BlueLock: Risky cloud business
Admitting the imbalance is a good start
VMworld One of our first meetings at VMworld was with BlueLock, who have the distinction of being one of a small handful of cloud service providers participating in VMware’s big vCloud Datacenter initiative. We spent a bit of time grilling Pat O’Day, BlueLock CTO, in their booth and learned some new things about the cloud value proposition.
Full disclosure: I’m underwhelmed by the cloud concept. To me, private clouds are the cat’s ass (meaning: good), but they aren’t a mystery – they’re just a combination of sophisticated and robust virtualization with IT best practices.
One of the best things private clouds do is get business units out of the business of making IT decisions. In optimum private cloud instances, business units get to define an app and a set of SLAs but then leave all of the other decisions (platform, virtualized vs non-virtualized, etc.) to the data center.
With public clouds, I’m a bit of a heretic. I’m not quite a ‘cloud denier,’ but I think the cloud use case for anything above the smallest of SMBs is much more constrained than what most of the vendor and pundit communities seem to think.
To me, putting any important enterprise workload on a public cloud is a risk that most businesses will be loath to take on. Why? There is an imbalance of risk. A security breach or an outage, or even below-par performance, can spell big problems for the customer – but, typically, only a minor loss of revenue (at worst) for the cloud provider.
I hit BlueLock’s O’Day with these concerns, with my main attack focused on quality of service and indemnification in case of business loss. My example was an outage in the public cloud datacenter; his initial defense cited redundant power, running the gamut from system power supplies… to backup generators… to having 10,000 hyperactive first graders under contract to jog on power-generating treadmills. (Okay, I made that last one up, but is it such a bad idea?)
I continued to press O’Day, asking how I, as a customer, would be made whole in the case of a significant outage in the cloud. His response was a breath of fresh air: he was the first cloud advocate to openly admit and discuss the huge imbalance of risk between the cloud provider and customer.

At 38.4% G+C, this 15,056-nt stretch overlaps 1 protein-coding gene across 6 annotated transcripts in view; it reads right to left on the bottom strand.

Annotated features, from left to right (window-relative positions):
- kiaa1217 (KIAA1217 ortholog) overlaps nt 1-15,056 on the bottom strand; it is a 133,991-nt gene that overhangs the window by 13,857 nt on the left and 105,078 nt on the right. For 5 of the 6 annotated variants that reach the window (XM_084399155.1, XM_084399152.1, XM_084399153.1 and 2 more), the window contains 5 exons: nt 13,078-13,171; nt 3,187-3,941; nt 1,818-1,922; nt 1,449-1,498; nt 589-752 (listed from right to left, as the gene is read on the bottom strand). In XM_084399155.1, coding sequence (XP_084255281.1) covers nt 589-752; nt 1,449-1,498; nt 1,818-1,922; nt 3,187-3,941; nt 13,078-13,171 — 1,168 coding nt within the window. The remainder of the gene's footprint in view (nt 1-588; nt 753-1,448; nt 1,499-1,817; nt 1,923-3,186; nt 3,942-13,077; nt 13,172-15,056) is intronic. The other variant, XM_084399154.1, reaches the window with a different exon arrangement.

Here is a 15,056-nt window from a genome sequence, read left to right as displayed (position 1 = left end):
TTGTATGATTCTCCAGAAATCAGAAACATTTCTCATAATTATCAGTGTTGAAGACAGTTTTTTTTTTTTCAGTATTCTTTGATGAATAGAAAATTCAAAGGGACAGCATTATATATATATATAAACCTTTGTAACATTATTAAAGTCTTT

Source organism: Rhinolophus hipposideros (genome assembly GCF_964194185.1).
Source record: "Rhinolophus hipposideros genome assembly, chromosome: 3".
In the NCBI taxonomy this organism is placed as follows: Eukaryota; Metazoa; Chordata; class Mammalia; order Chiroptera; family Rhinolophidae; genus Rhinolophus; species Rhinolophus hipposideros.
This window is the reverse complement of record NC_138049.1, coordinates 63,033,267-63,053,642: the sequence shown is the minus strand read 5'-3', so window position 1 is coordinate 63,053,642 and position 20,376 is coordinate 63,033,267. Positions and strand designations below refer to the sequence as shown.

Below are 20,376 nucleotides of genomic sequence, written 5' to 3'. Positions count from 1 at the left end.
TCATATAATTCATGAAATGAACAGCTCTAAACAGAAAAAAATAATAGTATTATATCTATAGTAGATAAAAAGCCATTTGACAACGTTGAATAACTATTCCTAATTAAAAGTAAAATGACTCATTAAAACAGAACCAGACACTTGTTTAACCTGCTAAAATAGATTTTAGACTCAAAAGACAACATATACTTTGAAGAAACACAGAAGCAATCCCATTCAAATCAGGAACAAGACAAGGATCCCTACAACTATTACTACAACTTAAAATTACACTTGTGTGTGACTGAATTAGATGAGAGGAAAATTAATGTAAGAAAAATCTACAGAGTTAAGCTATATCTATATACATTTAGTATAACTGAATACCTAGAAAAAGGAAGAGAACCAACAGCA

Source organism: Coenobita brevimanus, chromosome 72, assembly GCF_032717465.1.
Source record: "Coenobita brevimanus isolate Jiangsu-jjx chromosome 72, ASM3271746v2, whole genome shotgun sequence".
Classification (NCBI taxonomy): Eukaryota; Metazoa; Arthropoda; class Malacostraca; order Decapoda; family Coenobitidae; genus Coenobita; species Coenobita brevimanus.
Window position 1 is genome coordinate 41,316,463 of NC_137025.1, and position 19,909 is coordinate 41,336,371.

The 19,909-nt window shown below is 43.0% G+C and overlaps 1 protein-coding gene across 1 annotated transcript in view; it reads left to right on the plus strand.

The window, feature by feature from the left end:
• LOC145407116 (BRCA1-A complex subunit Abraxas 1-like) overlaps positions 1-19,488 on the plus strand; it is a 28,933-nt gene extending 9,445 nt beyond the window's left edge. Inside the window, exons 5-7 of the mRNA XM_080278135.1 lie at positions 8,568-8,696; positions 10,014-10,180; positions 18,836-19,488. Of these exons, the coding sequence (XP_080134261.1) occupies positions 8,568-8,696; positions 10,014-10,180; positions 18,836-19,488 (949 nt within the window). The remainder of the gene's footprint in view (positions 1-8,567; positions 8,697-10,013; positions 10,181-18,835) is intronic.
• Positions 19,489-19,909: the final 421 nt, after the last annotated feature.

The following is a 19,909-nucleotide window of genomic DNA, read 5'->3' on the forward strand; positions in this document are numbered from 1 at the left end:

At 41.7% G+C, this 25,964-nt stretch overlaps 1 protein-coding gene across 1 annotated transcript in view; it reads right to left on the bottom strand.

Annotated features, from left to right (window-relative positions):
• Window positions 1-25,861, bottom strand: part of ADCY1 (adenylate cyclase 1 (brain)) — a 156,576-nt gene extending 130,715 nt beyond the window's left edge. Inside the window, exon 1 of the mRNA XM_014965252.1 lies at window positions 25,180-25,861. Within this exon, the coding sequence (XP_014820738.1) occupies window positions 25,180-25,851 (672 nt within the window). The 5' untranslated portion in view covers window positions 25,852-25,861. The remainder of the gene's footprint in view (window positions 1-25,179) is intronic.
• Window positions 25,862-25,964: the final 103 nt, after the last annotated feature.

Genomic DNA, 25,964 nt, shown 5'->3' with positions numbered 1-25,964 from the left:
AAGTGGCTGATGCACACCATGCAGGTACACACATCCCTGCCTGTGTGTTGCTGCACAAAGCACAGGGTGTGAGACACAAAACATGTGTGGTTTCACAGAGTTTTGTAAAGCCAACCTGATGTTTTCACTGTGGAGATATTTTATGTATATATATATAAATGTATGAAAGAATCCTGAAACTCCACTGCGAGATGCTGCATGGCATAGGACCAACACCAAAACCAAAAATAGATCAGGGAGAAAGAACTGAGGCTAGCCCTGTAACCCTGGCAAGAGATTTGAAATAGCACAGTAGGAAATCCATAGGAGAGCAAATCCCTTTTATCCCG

Most cloud providers will, in the case of an outage or disruption, apologize profusely and cheerfully refund a pro-rated share of the monthly fee. The customer, on the other hand, is looking at a check that represents only a tiny fraction of the damage they’ve incurred due to the outage.
O’Day discussed how they negotiate unique SLAs with their clients and how there are mechanisms in place that address some of the risk on the customer side. For example, clouds residing in BlueLock datacenters can be captured and placed in escrow with a third party, meaning that they can be quickly deployed to another cloud provider (or internally) if BlueLock were to suddenly disappear.
What really caught my interest was when he mentioned the ability to cover business risk with insurance policies. These policies can be configured to cover the liability arising from a protracted outage or, assumedly, something like a security breach that is the fault of the cloud provider and results in business loss. There is going to be a lot of fine print to read, understand, and negotiate to get to the point where you are comfortable that your risk is covered, but it’s good to know that it’s available.
I don’t think that we’ll see enterprises put anything important out onto public clouds without the ability to reduce their risk via these mechanisms. And I have yet to talk to a sizeable enterprise datacenter chief (I mean the enterprise is sizeable, not the datacenter chief) who is enthusiastic about putting key workloads onto public clouds.
There is, of course, a cost to insurance and to writing/monitoring SLAs as well, plus the cost of using the cloud and ensuring that there is enough capacity to meet your needs. This is a complex topic that bears a lot of examination.
Once you add in all the costs inherent in running an enterprise workload in the cloud, will it still cost you less money than running it on your own gear in your own house? I have my doubts about that.
To me, some things are slam dunks for clouds. Web hosting and contracting extra capacity to handle short-term spikes due increased to demand or testing needs are two places where public clouds make a lot of sense.
But using public clouds as an ongoing home for a large portion of enterprise apps? I’m not so sure. It begins to look a lot more like a traditional outsource rather than a hip, revolutionary (and cool!) usage model that will change the world as we know it.